VINCENT: They change color when they court. They form permanent pair bonds. The male and female come together and dance every morning. I mean, these animals are the coolest fish. They really are.

UNIDENTIFIED FEMALE: One predator that seahorses haven't been able to avoid is humans. Their habitats in coral reefs, sea grasses and mangroves across the world are increasingly under threat.

VINCENT: The biggest single threat to seahorses is bottom trawling, every day. Hundreds of thousands of trawlers scrape the ocean bottom and they remove everything in their path leaving devastation behind and its annihilation fishing pure and simple, and it has to stop.

UNIDENTIFIED FEMALE: Amanda Vincent is a marine conservationist and one of the world's leading experts on seahorses. She has spent over 30 years studying these tiny creatures with big personalities.

VINCENT: We usually tell people not to touch a seahorse if you see it, but I've had to touch them in my professional work and it's riveting. You tickle their little tails and they let go of whatever they're holding, and they grasp your hand instead. I mean, when did you last have a fish hold your hand. It's just a feeling, an instant surge of connection with this animal.

UNIDENTIFIED FEMALE: Vincent co-founded "Project Seahorse" in 1996. A conservation and research organization, which campaigns for stronger regulations on fishing practices and wildlife trade. They have succeeded in changing national and international legislation to help protect seahorses and establish 35 marine protected areas in the Philippines home to 10 species of seahorse. During her research, Vincent uncovered a huge global trade in seahorses. A popular ingredient in Chinese medicine worldwide including in her native Canada.

VINCENT: We tallied it up to be 20-30 million animals a year, among about 80 countries. It was huge. In terms of number of individual animals traded, it's one of the biggest wildlife trades by far, so it was really important to take action. We then generated the first ever export controls on marine fishes. That led to a lot of countries actually closing down their seahorse trade legally.

UNIDENTIFIED FEMALE: After a lifelong crusade against harmful fishing methods, Vincent is always on the lookout for sustainable alternatives, and she finds it here in the village of Steveston in Vancouver.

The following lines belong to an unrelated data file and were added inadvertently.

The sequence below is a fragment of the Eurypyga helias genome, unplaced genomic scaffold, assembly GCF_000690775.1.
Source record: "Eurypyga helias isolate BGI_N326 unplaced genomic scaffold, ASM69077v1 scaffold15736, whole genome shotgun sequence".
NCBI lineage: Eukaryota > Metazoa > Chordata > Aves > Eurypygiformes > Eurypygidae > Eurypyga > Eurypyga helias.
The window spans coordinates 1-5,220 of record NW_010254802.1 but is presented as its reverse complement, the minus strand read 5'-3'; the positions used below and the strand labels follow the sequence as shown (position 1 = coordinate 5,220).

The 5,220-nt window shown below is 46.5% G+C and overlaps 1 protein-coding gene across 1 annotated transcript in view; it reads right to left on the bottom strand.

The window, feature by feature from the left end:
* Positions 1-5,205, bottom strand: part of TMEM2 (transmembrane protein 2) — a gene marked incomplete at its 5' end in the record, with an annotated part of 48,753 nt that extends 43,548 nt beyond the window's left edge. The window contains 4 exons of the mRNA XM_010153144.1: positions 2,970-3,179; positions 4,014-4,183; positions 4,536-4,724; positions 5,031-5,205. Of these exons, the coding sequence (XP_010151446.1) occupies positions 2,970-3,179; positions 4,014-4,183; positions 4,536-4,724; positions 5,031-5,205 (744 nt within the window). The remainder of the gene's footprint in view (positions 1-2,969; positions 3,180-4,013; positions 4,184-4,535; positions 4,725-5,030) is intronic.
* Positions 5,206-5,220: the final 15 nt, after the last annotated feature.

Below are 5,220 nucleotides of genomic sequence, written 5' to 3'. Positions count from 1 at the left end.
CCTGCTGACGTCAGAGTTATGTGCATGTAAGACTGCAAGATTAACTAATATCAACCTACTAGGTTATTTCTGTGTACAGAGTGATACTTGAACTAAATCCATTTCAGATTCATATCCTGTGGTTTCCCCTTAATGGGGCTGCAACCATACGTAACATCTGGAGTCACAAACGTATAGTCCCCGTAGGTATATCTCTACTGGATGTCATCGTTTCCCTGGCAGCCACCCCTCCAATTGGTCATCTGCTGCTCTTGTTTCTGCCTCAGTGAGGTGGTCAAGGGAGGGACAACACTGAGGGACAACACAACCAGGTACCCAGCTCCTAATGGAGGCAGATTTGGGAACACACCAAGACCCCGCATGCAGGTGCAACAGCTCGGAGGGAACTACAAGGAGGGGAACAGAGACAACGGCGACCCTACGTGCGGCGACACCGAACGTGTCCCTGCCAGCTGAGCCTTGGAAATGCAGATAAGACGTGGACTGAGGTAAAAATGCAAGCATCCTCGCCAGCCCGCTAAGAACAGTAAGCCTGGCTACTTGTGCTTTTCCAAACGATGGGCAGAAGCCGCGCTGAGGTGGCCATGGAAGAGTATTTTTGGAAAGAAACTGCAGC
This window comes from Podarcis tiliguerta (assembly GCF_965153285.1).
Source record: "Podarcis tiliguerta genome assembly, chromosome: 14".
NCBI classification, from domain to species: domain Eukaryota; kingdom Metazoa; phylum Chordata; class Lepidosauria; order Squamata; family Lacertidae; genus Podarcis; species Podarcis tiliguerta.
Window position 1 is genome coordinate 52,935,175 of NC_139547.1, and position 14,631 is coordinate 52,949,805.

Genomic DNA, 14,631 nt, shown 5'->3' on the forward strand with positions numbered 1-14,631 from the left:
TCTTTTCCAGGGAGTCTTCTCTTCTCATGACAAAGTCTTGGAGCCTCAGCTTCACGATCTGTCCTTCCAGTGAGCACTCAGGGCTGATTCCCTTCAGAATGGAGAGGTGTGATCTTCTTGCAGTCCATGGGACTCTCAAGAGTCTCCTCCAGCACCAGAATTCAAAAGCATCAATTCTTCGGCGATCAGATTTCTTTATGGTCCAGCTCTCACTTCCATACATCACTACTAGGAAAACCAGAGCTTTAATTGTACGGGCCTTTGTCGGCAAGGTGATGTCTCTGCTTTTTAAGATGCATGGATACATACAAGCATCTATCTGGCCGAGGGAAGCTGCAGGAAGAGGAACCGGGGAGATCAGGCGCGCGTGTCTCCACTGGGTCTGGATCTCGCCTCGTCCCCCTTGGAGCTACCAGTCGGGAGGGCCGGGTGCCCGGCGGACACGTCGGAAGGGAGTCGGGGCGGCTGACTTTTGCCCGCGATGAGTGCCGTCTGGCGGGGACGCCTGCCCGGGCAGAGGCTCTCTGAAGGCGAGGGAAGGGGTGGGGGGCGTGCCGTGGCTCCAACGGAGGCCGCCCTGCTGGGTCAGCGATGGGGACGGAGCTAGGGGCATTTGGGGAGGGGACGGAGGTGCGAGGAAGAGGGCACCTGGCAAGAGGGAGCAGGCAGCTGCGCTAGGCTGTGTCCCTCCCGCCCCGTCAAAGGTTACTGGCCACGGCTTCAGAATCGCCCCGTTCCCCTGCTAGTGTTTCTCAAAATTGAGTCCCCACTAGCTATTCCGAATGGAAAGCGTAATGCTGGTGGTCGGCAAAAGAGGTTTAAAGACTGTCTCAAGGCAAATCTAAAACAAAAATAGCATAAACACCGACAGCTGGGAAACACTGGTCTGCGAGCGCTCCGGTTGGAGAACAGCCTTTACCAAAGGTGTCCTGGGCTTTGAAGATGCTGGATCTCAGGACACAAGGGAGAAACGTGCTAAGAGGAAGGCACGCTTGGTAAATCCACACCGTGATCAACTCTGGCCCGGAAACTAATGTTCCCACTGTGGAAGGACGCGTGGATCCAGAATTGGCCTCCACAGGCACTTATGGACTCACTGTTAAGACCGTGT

VINCENT: Hey, you've got spot fronds.

UNIDENTIFIED FEMALE: We have live spot fronds.

VINCENT: They're caught by traps. No habitat destruction, no bi-catch of other animals. They're the only shrimp I ever eat. So, when were these (inaudible) fished?

UNIDENTIFIED FEMALE: Questioning where your seafood comes from is one way to help protect marine life Vincent says.

VINCENT: If you can avoid eating anything connected with bottom trawling, you will have done a great service to the ocean.

UNIDENTIFIED FEMALE: And for Vincent, serving the ocean means making us fall in love with these mysterious, mythical creatures.

VINCENT: I find that when you talk seahorses, everybody cares. Essentially, we're using seahorses to help save the seas. If we get it right for these funky little fishes, we will have done a lot for the ocean.

UNIDENTIFIED FEMALE: This is a planet worth protecting. Tell us how you're answering the call with the hash tag call to earth.


AZUZ: In fact, as part of a new partnership with the Rolex Luxury Watch Company, CNN is highlighting a planet worth protecting with the first ever "Call to Earth Day". It takes place on November 10th. If you or your school would like to learn more, please visit CNN.com/calltoEarth.

It's not everyday someone tries to break the world record for the longest piece of string cheese. But hey, at the Weyauwega Star Dairy in Weyauwega,

Wisconsin breaking cheesy records is what they're all about. More than 1,700 people took hold of the single piece of cheese as it was unraveled from a tractor. After it doubled back, people held part of a 3,832-foot piece of string cheese history. It was almost 3/4 of a mile long.

I know what you're thinking, Carl's about to make some cheesy puns, and you "cheddar" believe it. You know I "rigatta" "mascarpone" up and say linguistically "limburger" by "briely" cutting loose with all the "munsteroussss" and "gouda" puns you "camombare". That's the fun thing about cheese puns. We just eat 'em up. I'm Carl Azuz. You, some of you anyway, are watching from Medford High School. It is in Medford,

Minnesota. Thank you for subscribing and commenting on our You Tube channel. That's "mozzeralla" for CNN.